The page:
The United Nations has ruled the continued detention of Myanmar's pro-democracy leader Aung San Suu Kyi violates the country's own laws as well as those of the international community, a legal document says.
Suu Kyi, a Nobel Peace Prize laureate, has spent 13 of the last 19 years under house arrest, with the ruling junta yearly extending her detention despite international outcries.
"The latest renewal (2008) of the order to place Ms. Suu Kyi under house arrest not solely violates international law but also national domestic laws of Myanmar," said a legal opinion by the U.N. Working Group on Arbitrary Detentions that has been sent to the Myanmar government.
Although the ruling is unlikely to spring Suu Kyi from detention, it is uncommon for the world body to accuse a member country of violating its own laws, and while the junta has always marched to its own tune it has also resented being regarded as an international pariah.
The working group, an arm of the U.N. Human Rights Council, said Suu Kyi was being held under Myanmar's 1975 State Protection Law, which only allows renewable arrest orders for a maximum of five years. This five-year period ended at the end of May 2008. The opinion also questioned whether Suu Kyi represented a threat to the "security of the State or public peace and tranquility," the provision of the 1975 law authorities have pointed to as the reason for her continued detention.
Jared Genser, a Washington-based attorney retained by Suu Kyi's family who provided the document to The Associated Press, said while the United Nations group earlier found her detention arbitrary and in violation of international law, it was the first time it cited the junta as failing to abide by its own law.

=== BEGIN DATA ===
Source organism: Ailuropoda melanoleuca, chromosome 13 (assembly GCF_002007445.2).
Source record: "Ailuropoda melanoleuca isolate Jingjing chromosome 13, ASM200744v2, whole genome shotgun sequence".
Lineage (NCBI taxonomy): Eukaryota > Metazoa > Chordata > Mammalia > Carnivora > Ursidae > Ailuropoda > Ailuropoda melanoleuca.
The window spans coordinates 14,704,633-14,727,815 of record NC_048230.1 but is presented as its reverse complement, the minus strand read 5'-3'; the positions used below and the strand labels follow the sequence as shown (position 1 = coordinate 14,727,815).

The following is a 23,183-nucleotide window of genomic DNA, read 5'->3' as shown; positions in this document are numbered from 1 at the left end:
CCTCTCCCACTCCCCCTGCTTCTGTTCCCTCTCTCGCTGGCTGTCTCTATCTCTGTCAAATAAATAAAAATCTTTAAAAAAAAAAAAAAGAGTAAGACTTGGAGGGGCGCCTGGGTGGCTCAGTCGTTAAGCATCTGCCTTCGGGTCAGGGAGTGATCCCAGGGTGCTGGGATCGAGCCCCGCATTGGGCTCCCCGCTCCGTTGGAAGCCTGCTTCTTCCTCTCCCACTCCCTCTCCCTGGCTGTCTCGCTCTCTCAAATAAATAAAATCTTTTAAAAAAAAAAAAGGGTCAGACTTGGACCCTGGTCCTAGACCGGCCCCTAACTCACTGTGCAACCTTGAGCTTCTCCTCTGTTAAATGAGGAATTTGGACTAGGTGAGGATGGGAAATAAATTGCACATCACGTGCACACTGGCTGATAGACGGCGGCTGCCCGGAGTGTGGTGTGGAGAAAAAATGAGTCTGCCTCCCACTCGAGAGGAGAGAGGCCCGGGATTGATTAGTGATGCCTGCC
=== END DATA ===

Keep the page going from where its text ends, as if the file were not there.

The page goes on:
He said the government of Myanmar, also known as Burma, has not responded to the U.N.'s legal arguments and has not commented on why Suu Kyi is still being detained.
Suu Kyi, who rose to prominence during a pro-democracy uprising in 1988, was placed under arrest before her party swept the 1990 general elections, which the junta did not recognize. Over the years, the government released her several times only to have her virtually isolated again in her compound in Yangon. The United Nations has for years attempted without success to bring about political reform and a dialogue between Suu Kyi and the military.
"I am under no illusion that the junta will be listening to the United Nations," Genser said in a telephone interview. "There is no quick and easy answer to the problem of Burma, so we have to take it one step forward at a time."
In Myanmar, the spokesman for Suu Kyi's National League for Democracy, Nyan Win, said over the weekend that her lawyer had sent a letter to Prime Minister Gen. Thein Sein on March 13 asking for a hearing to appeal for her release when the one-year detention period expires in May.
The lawyer, Kyi Win, sent the appeal letter last October but has had no response from authorities, the spokesman said. "The reason for her detention is false because Daw Aung San Suu Kyi, who advocates a nonviolence policy, has not caused any threat to public order," he said.
Nyan Win said every time Suu Kyi's detention is extended, authorities read out the order "but no explanation or reason was ever given for the extension or detention."
Asked if Suu Kyi's detention might be lifted in May, Nyan Win said, "It is very difficult to make any predictions as the government does not have a transparent policy."
Activist groups, under a Free Burma's Political Prisoners Now Campaign, are attempting to collect 888,888 signatures for a petition calling for the release of Suu Kyi and more than 2,100 other political prisoners.
The petition is to be sent to U.N. Secretary-General Ban Ki-moon. The number "8" is regarded as highly auspicious by many Burmese. Myanmar has been under military rule since 1962. Its leaders have scheduled elections next year that they say will lead to democracy. Critics say the balloting, held under a junta-orchestrated constitution, will merely perpetuate military control.